Explaining variation in fruit & vegetable intake with a consumer marketing tool
Della, Lindsay J.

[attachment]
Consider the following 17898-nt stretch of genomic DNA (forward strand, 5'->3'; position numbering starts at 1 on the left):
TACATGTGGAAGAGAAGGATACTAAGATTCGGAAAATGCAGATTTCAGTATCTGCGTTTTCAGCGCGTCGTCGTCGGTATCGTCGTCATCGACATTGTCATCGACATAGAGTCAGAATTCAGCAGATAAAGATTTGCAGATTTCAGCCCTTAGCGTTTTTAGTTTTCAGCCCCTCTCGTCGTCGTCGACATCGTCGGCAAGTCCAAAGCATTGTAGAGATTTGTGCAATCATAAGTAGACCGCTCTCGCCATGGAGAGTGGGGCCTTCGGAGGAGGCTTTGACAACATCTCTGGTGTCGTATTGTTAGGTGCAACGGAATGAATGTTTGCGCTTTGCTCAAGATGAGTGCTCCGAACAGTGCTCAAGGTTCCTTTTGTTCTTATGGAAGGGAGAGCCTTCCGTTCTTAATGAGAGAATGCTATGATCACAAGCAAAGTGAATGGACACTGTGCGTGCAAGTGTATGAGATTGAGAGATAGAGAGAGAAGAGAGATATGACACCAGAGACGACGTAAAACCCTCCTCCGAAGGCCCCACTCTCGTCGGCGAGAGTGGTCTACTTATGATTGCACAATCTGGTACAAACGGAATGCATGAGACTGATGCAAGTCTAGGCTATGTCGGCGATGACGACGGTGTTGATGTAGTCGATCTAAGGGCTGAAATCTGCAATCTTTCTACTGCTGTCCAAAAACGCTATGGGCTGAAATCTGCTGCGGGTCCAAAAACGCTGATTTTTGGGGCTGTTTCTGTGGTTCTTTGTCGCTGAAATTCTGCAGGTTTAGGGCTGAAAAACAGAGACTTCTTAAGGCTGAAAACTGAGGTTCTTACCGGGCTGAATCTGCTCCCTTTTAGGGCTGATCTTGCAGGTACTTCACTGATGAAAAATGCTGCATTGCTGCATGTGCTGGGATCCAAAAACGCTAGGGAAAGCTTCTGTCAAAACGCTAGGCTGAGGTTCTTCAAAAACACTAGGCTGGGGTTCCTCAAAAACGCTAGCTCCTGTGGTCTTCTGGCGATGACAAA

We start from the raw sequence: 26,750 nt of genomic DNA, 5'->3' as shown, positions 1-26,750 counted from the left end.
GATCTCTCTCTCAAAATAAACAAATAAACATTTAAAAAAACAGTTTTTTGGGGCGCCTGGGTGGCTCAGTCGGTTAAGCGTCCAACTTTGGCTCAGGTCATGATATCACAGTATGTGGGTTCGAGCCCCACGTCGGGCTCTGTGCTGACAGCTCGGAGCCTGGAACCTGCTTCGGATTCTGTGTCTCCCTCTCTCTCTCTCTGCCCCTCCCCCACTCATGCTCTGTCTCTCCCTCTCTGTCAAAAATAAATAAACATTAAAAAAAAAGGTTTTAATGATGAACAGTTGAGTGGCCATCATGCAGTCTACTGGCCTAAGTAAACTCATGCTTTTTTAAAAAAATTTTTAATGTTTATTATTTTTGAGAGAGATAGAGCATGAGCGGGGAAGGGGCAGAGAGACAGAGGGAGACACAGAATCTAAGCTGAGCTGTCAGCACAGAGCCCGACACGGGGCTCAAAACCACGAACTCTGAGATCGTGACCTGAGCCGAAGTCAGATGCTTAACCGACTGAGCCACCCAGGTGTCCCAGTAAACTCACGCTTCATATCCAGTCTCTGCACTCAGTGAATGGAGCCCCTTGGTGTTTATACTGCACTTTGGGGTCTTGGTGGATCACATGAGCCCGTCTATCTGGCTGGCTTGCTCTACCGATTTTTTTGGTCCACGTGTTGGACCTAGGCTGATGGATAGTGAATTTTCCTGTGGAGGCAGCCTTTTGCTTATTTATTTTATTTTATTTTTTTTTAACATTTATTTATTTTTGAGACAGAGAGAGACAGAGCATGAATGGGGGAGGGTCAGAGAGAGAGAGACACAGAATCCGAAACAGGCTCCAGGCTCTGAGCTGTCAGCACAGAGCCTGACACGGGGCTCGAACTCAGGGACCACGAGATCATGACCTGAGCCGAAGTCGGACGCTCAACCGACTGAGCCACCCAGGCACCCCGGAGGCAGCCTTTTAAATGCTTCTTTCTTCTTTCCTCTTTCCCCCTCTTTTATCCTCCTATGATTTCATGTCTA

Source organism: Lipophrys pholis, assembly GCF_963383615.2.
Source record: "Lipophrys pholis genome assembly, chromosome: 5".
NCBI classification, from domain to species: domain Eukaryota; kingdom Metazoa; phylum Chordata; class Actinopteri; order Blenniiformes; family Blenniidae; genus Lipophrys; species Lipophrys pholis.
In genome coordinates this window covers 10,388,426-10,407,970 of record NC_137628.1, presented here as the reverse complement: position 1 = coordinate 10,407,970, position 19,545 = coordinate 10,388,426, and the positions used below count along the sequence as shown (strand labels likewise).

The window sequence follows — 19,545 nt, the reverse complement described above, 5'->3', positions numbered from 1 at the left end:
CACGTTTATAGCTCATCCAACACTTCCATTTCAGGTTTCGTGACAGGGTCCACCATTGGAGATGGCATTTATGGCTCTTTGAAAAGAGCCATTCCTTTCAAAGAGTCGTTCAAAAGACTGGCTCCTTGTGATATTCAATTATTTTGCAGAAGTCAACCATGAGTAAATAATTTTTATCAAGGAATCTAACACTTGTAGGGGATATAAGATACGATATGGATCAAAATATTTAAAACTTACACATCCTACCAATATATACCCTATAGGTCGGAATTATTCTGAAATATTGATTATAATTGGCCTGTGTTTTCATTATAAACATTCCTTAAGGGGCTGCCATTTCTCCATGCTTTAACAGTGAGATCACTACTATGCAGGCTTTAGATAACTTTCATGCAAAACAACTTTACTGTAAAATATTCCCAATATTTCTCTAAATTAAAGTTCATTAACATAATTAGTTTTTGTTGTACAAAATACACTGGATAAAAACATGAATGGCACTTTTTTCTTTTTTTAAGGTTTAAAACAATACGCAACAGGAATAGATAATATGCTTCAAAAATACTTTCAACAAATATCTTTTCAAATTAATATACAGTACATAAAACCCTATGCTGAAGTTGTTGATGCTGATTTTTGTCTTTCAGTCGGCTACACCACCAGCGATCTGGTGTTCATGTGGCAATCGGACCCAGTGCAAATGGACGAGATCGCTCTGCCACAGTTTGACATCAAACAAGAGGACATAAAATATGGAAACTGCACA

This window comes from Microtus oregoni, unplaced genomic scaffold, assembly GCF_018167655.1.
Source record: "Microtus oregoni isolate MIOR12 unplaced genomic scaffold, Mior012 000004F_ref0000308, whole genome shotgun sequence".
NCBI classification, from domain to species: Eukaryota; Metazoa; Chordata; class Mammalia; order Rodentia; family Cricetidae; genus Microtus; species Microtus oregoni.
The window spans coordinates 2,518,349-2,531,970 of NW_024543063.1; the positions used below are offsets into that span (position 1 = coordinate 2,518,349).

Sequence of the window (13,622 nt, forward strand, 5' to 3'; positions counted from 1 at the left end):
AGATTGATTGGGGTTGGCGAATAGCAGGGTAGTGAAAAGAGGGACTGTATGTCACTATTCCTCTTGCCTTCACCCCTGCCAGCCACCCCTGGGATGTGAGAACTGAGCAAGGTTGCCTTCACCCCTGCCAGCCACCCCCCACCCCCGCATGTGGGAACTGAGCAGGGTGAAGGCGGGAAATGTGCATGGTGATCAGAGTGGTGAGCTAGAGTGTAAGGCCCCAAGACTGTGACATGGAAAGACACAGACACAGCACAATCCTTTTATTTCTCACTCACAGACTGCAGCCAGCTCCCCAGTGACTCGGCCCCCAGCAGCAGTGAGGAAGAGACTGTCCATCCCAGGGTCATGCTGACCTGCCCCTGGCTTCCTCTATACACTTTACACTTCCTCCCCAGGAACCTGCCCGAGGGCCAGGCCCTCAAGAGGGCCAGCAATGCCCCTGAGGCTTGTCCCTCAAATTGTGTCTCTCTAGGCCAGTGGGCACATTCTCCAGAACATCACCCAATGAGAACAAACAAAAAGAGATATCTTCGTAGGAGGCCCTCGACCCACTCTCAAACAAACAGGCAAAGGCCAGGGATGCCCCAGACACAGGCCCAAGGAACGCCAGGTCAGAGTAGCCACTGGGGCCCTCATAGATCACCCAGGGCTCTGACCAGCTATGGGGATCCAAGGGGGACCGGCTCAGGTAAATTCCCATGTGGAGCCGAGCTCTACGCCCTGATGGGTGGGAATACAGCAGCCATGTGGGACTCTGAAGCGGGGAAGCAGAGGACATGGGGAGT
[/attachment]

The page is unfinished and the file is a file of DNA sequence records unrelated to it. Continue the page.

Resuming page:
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This study sought to determine whether a consumer-based audience segmentation tool, VALS, could be used to help reinvent the 5-A-Day fruit and vegetables social marketing campaign. The study used the theory of planned behavior (TPB) to explain fruit and vegetable consumption behavior in a cross-sectional sample of N=1,587 U.S. adults. A one-time telephone survey was administered to obtain fruit and vegetable consumption information, TPB subscale responses, and VALS™ audience classifications. In a multi-group structural equation model, the VALS audience grouping variable was found to moderate latent TPB construct relationships. Attitudes, subjective norms, and perceived behavioral control (PBC) were found to significantly predict intentions to eat 5 servings for fruit and vegetables per day. Together, all three predicators explained 57% to 70% of the variation in intentions across five different VALS groups. Perceived behavioral control and behavioral intentions also predicted self-reported consumption behavior (R= 20% to 71% across VALS groups). In simple group-by-group contrasts, significant differences were found between the attitude-intention, subjective norm-intention, PBC-intention, intention-behavior, and PBC-behavior relationships in several different 2-group comparisons. Overall, this study confirms the efficacy of using the theory of planned behavior to explain variation in fruit and vegetable consumption. Furthermore, it highlights the tentative validity of using VALS™ to segment communication audiences for fruit and vegetable consumption messaging. Conclusions from this study suggest that prudent social marketers might pursue the idea of developing a standardized psychographic audience segmentation tool for lifestyle-based health behavior.